Guardians of the Gut

We are exhibiting ‘Guardians of the Gut’ at the Royal Society Summer Science Exhibition 2018 from Monday 2 July – Sunday 8 July in London. Guardians of the Gut has been funded by a Wellcome Trust Engagement Fellowship, a Microbiology Society Microbiology in Society Award 2018 and the Biotechnology and Biological Sciences Research Council, who provide strategic support to the Quadram Institute.

What are we doing?

We are fascinated about understanding how our resident gut microbes (i.e. the microbiota) impact our health, and we are particularly interested in what happens during early life. In our Royal Society Summer exhibit we explore the amazing variety of microbes that colonise the gut right from the start, from their initial ‘seeding’, and where we get them from (exploring natural vs. C-section birth), and how specific types, e.g. Bifidobacterium, our favourite bacteria(!), act as Guardians of the Gut. We discuss how microbes play a key role in healthy development; helping to digest components of our food (breast or formula milk), and also how these microbes ‘talk’ to our immune cells. As these bacteria are so important for our wellbeing, we also explore how disturbing these early life microbial communities through e.g. antibiotics, can have short- and long-term consequences, and may predispose us to chronic diseases such as Ulcerative Colitis. Finally, we showcase some of the approaches and therapies, we and others, are developing to promote healthy early life microbial ecosystems with the aim of maintaining health and treating disease.

Some facts and figures!

  1. 1. We are roughly half microbe, half human! There are approximately 1.5 X more microbial cells than our own human cells, and as many as 5000 microbial species.
  2. 2. The microbiome refers to all microbes including bacteria, viruses, archaea, eukaryotes, and fungi.
  3. 3. The generic material encoded in these microbes is 150X more genes than the human genome!
  4. 4. We are colonised by microbes both on and within our bodies, including skin, oral, and vaginal, but the gut is the most popular and diverse place to be!
  5. 5. Our knowledge of the microbiota has gone together with technology development, with DNA/RNA sequencing playing as big role in unlocking the black box of microbial complexity.
  6. 6. Microbes are seeded at birth – but some studies suggest there may be in utero exposure, but this is controversial so more research needs to take place to confirm these findings.
  7. 7. Birth mode impacts what types of microbes you get; C-section babies have more ‘skin-like’ microbes in the gut as these are often the first microbes they encounter, vs natural birth, where you get vertical transmission from mum to baby.
  8. 8. Early life diet has a massive impact in the composition of gut microbes. Breast milk contains dietary components, called human milk oligosaccharides that ‘feed’ specific bacteria, including Bifidobacterium. The baby can’t use these milk components directly, so they must be broken down by their microbes, which in turn produce beneficial compounds like vitamins.
  9. 9. Most of our immune programming happens in the early life window, and as such our resident gut bacteria play a massive role in shaping how our immune cells function. In fact, our gut is home to the majority of our immune cells, which means it’s a key microbe-immune interface.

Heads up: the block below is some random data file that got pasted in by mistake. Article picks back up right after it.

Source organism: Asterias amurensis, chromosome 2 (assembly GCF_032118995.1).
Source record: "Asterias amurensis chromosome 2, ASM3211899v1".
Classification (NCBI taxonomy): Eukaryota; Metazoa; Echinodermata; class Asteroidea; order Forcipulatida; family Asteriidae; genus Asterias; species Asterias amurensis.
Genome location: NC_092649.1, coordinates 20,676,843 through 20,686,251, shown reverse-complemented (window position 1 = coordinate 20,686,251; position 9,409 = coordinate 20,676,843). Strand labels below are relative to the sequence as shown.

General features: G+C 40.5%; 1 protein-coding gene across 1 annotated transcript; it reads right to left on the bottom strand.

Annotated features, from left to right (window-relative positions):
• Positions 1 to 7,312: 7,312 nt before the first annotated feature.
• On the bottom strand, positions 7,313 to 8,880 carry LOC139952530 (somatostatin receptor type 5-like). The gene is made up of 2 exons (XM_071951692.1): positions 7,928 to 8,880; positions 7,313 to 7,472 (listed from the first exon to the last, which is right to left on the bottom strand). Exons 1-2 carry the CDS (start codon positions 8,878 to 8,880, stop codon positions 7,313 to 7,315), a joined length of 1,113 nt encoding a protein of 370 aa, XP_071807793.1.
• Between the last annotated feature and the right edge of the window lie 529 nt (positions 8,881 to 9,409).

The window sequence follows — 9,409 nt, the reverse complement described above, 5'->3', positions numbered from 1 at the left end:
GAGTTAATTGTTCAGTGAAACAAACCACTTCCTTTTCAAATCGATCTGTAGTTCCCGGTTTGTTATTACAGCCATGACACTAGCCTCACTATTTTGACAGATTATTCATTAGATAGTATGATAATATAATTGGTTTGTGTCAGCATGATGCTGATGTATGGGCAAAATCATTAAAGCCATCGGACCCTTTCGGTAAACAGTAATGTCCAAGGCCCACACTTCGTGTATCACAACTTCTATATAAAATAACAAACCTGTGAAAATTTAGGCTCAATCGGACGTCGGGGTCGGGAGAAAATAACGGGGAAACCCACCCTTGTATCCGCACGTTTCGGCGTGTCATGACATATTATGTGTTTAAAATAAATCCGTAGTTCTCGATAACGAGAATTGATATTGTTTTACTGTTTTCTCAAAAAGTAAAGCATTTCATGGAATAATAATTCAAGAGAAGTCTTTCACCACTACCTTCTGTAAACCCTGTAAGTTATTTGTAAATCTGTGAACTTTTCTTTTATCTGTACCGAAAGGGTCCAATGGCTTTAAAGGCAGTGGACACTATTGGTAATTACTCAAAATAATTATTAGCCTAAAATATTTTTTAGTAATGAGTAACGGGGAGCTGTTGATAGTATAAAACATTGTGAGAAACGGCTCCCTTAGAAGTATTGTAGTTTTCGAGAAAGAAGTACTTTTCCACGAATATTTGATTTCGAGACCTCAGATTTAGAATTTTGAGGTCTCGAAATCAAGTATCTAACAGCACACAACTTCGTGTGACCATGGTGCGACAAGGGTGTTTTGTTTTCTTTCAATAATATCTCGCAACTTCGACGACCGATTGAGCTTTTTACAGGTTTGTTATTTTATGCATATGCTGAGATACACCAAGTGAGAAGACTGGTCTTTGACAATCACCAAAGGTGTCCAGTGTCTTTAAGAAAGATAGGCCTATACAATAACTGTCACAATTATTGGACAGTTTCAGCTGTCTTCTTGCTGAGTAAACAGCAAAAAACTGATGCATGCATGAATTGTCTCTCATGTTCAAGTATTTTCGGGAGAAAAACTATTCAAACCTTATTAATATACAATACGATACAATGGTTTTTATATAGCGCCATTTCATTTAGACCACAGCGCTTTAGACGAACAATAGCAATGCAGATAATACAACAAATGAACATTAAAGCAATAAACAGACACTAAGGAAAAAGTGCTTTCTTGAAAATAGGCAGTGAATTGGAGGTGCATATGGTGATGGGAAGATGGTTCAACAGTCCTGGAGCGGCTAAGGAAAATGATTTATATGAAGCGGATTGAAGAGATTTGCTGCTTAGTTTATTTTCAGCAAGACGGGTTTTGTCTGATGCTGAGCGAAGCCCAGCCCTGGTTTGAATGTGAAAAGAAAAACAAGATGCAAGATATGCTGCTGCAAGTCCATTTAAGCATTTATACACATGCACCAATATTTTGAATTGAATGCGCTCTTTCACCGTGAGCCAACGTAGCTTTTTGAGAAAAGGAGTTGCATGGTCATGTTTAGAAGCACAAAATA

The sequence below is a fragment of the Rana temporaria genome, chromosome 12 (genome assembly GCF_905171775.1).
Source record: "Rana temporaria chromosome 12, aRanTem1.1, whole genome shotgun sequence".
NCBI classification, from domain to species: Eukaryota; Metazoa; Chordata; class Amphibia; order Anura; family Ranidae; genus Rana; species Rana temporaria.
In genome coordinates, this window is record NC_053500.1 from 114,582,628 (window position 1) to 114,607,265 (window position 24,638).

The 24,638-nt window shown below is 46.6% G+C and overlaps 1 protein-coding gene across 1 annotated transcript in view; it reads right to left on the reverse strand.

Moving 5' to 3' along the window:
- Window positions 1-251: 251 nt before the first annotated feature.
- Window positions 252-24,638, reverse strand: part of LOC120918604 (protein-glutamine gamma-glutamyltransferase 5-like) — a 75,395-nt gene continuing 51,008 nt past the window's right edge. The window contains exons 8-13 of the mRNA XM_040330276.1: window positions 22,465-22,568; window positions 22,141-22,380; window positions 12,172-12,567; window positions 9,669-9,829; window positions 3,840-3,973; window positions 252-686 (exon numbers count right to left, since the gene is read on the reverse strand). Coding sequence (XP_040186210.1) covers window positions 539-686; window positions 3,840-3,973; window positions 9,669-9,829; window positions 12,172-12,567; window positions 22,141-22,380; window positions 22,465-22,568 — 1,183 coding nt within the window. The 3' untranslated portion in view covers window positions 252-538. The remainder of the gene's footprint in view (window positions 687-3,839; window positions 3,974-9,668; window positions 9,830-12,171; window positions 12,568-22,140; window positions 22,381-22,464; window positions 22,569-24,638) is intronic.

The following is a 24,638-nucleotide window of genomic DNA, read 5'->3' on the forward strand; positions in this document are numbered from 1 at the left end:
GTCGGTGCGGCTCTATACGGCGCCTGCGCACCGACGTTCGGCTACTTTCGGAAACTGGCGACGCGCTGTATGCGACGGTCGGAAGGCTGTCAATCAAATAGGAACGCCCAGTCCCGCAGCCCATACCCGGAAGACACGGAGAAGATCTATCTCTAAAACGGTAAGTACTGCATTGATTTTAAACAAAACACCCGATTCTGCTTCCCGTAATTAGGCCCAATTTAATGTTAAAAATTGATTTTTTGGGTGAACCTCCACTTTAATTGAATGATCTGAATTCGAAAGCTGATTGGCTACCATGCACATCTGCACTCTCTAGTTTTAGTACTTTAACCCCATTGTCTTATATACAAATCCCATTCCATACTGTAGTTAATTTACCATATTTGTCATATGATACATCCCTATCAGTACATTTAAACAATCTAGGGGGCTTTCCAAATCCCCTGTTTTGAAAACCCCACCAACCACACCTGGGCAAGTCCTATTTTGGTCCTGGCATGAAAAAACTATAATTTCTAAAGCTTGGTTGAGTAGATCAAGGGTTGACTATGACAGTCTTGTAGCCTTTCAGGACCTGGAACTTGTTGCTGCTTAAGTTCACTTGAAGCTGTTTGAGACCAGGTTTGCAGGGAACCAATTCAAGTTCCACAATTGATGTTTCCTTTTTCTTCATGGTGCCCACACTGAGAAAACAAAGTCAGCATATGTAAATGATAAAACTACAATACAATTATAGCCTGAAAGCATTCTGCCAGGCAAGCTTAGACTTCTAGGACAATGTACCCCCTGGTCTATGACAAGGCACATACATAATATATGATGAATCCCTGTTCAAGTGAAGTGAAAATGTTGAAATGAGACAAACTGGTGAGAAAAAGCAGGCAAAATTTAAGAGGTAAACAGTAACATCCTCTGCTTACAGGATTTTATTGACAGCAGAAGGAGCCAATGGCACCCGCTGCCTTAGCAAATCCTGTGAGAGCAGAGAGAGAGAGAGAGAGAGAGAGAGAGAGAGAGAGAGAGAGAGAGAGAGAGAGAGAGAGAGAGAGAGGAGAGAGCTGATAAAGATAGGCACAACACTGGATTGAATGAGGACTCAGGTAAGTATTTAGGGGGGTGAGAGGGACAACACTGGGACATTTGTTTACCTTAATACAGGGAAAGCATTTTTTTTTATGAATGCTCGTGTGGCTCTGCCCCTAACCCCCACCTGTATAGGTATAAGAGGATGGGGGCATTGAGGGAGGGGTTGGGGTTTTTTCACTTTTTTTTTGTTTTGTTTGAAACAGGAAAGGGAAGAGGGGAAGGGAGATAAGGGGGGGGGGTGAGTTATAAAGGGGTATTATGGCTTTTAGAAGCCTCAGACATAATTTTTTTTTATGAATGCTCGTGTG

10. 10. The microbial ecosystem is very unstable during these first early phases, and as a result is much more susceptible to disturbances, such as occurs through antibiotics. Antibiotics are critical for fighting off nasty pathogens, but they also kill beneficial bacteria like Bifidobacterium, which may link to the fact that babies who gets lots of antibiotics when then are young have a higher risk of developing chronic gut and immune disorders, like Ulcerative Colitis and Asthma. Diet, e.g. formula rather than breast milk, and birth mode, C-section vs. natural birth, also correlates with ‘altered’ early life microbial community (and often reduced levels of Bif), which may also link to the fact that these factors are also linked to increased incidence of chronic inflammatory conditions.
  11. 11. Faecal microbiota transplant (FMT) represents a way to restore the microbiota ecosystem if it is disturbed; patients who have Clostridium difficile infection, and whom antibiotic treatment has been unsuccessful are now able to get FMT on the NHS. This treatment was so successful, 94% cure rate, that it was fast tracked onto The National Institute for Health and Care Excellence (NICE) guidelines.
  12. 12. Another route to rebalance our microbes is via administration of probiotics, defined by WHO as “live organisms which, when administered in adequate amounts, confer a health benefit on the host”. Traditionally, species and strains belonging to Lactobacillus and Bifidobacterium have been used, but other species are now being looked at. Groups, like our own, are working towards rational design of Bif therapies, with the aim to translating these therapies to improve maternal and infant health.

Some useful links for further information

Microbiome Policy Project

The Microbiome and Human Health POSTnote